Basics of periodic and aperiodic order in metallic alloys and compounds (bulk and surface)

Understanding the structure and the physical properties of complex metallic alloys (CMA) has been one of the main targets within the network both for bulk and surfaces studies. This is a particularly difficult task since the periodic character and the associated tools such as the Bloch theorem, are rather weak or even do not exist in quasicrystals. The atomic structure of CMAs is often described as a packing of atomic clusters together with some chemical or positional disorder. However, the relationships between the atomic structure, the description in term of clusters, the disorder and the associated physical properties still remain an open question. This is a crucial point for any further ‘design' of materials having targeted physical properties.

To tackle this problem studies have been carried out on a series of materials with increasing complexity, where the structure (bulk and surfaces) and physical properties (electronic structure, electronic and heat transport properties, magnetism) have been determined. Substantial progress has been achieved thanks to (i) a better understanding of the atomic structure of the bulk and the surfaces even of the most complex CMA’s such as quasicrystals; (ii) the possibility in some cases to achieve ab-initio or ab-initio based simulations on large systems. For the first time in such complex systems, this has allowed having a joint and combined theoretical and experimental research activity. The synergy between the C-MAC partners has been a key for the success [1,4].

Three long term projects are running within the RAD:

(i) Structure-physical properties relationship. This is carried out on phases with increasing complexity [1-3].

(ii) Mechanisms stabilizing long range aperiodic and complex periodic order. This is a fascinating question which can now be tackled combining experimental results and simulation. Simple theoretical models are also being developed.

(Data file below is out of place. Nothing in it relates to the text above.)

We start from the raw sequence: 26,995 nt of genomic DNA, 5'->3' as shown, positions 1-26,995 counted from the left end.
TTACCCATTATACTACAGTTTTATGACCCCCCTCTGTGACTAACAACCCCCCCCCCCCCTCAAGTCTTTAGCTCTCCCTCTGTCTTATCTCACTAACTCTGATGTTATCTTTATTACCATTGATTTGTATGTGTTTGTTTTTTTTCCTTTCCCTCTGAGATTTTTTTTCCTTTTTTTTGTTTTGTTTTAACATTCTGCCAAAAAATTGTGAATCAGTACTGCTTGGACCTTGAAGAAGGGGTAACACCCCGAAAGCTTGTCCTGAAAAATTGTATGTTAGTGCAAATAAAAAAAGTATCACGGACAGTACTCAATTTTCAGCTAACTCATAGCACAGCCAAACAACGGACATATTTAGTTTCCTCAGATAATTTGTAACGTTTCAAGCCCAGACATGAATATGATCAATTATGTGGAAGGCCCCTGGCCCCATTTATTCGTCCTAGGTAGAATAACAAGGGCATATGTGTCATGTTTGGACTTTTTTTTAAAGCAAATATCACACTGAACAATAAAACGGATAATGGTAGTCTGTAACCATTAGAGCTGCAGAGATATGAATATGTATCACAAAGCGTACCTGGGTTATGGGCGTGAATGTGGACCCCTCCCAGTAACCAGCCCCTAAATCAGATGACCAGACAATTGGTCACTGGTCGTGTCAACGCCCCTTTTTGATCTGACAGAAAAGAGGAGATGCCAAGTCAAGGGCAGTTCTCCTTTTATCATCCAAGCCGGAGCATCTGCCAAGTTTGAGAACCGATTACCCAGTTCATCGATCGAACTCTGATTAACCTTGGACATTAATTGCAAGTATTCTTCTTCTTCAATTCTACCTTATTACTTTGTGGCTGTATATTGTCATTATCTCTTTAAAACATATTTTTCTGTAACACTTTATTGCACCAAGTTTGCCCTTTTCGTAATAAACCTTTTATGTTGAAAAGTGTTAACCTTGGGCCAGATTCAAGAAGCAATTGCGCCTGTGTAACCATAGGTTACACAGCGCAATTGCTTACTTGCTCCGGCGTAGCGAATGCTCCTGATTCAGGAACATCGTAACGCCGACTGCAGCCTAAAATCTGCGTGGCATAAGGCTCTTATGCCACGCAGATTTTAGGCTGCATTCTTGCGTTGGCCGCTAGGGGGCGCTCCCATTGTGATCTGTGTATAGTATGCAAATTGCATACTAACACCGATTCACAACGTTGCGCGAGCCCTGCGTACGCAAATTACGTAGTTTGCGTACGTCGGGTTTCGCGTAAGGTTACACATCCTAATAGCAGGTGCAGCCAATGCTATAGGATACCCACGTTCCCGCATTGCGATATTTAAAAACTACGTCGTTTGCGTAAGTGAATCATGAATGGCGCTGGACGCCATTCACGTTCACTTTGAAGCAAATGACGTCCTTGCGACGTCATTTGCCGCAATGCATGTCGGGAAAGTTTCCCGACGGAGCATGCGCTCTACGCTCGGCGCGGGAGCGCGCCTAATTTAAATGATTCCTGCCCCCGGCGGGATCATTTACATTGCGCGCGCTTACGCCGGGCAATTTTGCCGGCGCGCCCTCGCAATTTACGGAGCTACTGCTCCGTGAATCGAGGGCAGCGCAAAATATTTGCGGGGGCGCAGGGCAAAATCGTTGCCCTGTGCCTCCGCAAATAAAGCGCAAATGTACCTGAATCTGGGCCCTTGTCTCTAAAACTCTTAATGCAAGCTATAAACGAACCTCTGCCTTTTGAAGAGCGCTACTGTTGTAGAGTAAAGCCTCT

(iii) Evolution of the surface properties with structural complexity: this is a key for the understanding of surface properties such as catalysis. Combined experimental and simulation work will be carried out [4-6].


Figure 1: Left: Illustration of the atomic structure of the Cd-Yb quasicrystal. Right: Oscillating pair potential used in the Zn-Sc system for simulations of the lattice dynamics of quasicrystals [1].


Figure 2: (Left) the largest circles indicate the position of Pb adatoms on the five-fold Al-Pd-Mn surface. (Middle) Corresponding simulated STM image. (Right) Pb pentagonal islands observed using STM at submonolayer regime [6].

1. M. de Boissieu, S. Francoual, M. Mihalkovic, K. Shibata, A.Q.R. Baron, Y. Sidis, T. Ishimasa, D. Wu, T. Lograsso, L.P. Regnault, F. Gähler, S. Tsutsui, B. Hennion, P. Bastie, T.J. Sato, H. Takakura, R. Currat, and A.P. Tsai. Lattice dynamics of the Zn–Mg–Sc icosahedral quasicrystal and its Zn–Sc periodic 1/1 approximant. Nature Materials, 6, 2007, 977-984;H. Takakura, C.P. Gómez, A. Yamamoto, M. de Boissieu and A.P. Tsai, Nature Materials 6, 58-63 (2007) 

2. M. Andersson, M. de Boissieu, S. Brühne, C. Drescher, W. Assmus, S. Ohahshi, A. P. Tsai, M. Mihalkovič, M. Krajčí, and Ö. Rapp, Phys. Rev. B 82, 024202 (2010). 

3. H. Euchner,  M. Mihalkoviˇc, F. Gaehler, M. R. Johnson, H. Schober, S. Rols, E. Suard, A. Bosak, S. Ohhashi, A.-P. Tsai, S. Lidin, C. Pay Gomez, J. Custers, S. Paschen, and M. de Boissieu, Phys. Rev B. 83, 144202, (2011) 

4. R. Addou, E. Gaudry, T. Deniozou, M. Heggen, M, Feuerbacher, P. Gille, Yu. Grin, R. Widmer, O. Groning, V. Fournee, J.-M. Dubois, J. Ledieu. Structure investigation of the (100) surface of the orthorhombic Al13Co4 crystal. Phys. Rev. B 80, 2009, 014203. 

5.T. Duguet, B. Ünal,  J. Ledieu,  J.-M. Dubois, V. Fournée, and P. A. Thiel, Phys. Rev. Lett. 106, 076101 (2011).
6. J. Ledieu, M. Krajci, J. Hafner, L. Leung, L.H. Wearing, R. McGrath, T.A. Lograsso, D. Wu, and V. Fournée, Nucleation of Pb starfish clusters on the five-fold Al-Pd-Mn quasicrystal surface. Phys. Rev. B, 2009. 79 165430-1-10